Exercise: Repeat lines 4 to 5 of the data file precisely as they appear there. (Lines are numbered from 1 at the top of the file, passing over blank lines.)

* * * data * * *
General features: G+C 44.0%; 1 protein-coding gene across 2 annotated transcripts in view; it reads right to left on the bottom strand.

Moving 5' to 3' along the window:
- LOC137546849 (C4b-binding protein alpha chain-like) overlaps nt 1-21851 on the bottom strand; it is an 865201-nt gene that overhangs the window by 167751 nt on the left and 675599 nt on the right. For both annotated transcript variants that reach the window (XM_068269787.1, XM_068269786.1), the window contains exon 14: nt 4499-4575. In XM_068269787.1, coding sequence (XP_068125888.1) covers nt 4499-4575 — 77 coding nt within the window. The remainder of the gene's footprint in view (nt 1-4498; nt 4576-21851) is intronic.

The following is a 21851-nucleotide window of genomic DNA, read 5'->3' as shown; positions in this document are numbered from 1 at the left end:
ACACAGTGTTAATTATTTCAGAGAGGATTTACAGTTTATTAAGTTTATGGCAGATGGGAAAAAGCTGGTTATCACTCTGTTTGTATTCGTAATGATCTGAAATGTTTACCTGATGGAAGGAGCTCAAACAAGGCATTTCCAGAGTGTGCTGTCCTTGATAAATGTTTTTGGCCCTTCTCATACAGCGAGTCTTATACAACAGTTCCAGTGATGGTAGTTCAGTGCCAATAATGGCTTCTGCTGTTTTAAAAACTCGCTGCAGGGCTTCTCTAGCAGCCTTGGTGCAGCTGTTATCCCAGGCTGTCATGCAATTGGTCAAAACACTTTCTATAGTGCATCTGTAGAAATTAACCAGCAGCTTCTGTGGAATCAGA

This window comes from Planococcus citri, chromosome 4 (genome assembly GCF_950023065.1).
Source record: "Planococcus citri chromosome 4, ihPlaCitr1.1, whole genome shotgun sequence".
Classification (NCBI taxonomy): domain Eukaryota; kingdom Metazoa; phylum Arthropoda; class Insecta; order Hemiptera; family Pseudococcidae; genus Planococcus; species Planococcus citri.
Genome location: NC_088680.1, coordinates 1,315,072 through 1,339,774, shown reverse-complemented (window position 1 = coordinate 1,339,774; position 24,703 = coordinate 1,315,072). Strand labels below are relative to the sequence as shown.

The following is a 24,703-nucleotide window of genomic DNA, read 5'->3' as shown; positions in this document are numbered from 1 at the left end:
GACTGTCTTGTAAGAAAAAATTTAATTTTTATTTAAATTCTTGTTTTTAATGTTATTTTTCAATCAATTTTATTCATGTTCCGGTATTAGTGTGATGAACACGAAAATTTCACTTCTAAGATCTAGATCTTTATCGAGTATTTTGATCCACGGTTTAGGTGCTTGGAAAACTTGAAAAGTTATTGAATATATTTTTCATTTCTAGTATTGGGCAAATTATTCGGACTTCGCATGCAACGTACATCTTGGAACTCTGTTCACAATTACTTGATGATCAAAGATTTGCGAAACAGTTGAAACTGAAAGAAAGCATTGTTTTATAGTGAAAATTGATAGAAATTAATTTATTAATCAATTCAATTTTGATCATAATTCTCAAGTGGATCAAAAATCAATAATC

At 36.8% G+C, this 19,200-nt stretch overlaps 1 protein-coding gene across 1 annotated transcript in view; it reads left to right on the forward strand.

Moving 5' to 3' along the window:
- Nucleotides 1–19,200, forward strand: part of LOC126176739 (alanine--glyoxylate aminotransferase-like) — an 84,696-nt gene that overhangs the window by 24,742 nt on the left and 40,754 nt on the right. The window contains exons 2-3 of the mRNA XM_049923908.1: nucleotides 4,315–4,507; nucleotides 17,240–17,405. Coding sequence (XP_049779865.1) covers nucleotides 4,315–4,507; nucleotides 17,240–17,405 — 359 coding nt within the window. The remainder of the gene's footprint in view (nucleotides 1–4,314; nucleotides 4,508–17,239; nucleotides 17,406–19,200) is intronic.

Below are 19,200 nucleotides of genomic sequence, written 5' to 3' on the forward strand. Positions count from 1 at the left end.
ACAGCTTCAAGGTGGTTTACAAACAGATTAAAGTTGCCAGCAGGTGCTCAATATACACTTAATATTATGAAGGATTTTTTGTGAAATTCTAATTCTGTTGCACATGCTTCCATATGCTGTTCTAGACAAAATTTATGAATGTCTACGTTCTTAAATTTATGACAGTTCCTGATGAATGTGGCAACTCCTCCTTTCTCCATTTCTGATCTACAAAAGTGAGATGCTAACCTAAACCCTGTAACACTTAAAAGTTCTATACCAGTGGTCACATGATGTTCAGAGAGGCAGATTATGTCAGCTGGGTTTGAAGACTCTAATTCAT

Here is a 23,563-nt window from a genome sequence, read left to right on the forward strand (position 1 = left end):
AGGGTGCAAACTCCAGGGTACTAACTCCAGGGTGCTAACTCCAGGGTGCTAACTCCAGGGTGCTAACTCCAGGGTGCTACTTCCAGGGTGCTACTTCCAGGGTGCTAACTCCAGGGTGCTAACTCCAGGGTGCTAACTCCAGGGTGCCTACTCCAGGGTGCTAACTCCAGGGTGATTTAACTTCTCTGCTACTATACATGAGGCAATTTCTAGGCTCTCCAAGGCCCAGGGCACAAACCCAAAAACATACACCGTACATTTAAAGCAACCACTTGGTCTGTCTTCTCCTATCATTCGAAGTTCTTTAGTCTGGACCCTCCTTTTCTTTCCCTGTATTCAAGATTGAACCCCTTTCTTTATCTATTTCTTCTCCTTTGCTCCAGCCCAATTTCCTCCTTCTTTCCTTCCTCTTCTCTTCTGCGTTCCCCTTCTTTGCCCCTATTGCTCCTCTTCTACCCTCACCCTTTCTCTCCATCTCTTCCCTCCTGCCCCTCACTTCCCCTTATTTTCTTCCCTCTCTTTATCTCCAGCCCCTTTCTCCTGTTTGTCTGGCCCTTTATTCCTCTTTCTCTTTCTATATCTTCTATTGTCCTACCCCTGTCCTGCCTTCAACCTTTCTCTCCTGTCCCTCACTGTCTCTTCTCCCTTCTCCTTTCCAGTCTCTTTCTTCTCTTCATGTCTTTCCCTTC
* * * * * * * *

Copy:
The following is a 21851-nucleotide window of genomic DNA, read 5'->3' as shown; positions in this document are numbered from 1 at the left end:
ACACAGTGTTAATTATTTCAGAGAGGATTTACAGTTTATTAAGTTTATGGCAGATGGGAAAAAGCTGGTTATCACTCTGTTTGTATTCGTAATGATCTGAAATGTTTACCTGATGGAAGGAGCTCAAACAAGGCATTTCCAGAGTGTGCTGTCCTTGATAAATGTTTTTGGCCCTTCTCATACAGCGAGTCTTATACAACAGTTCCAGTGATGGTAGTTCAGTGCCAATAATGGCTTCTGCTGTTTTAAAAACTCGCTGCAGGGCTTCTCTAGCAGCCTTGGTGCAGCTGTTATCCCAGGCTGTCATGCAATTGGTCAAAACACTTTCTATAGTGCATCTGTAGAAATTAACCAGCAGCTTCTGTGGAATCAGA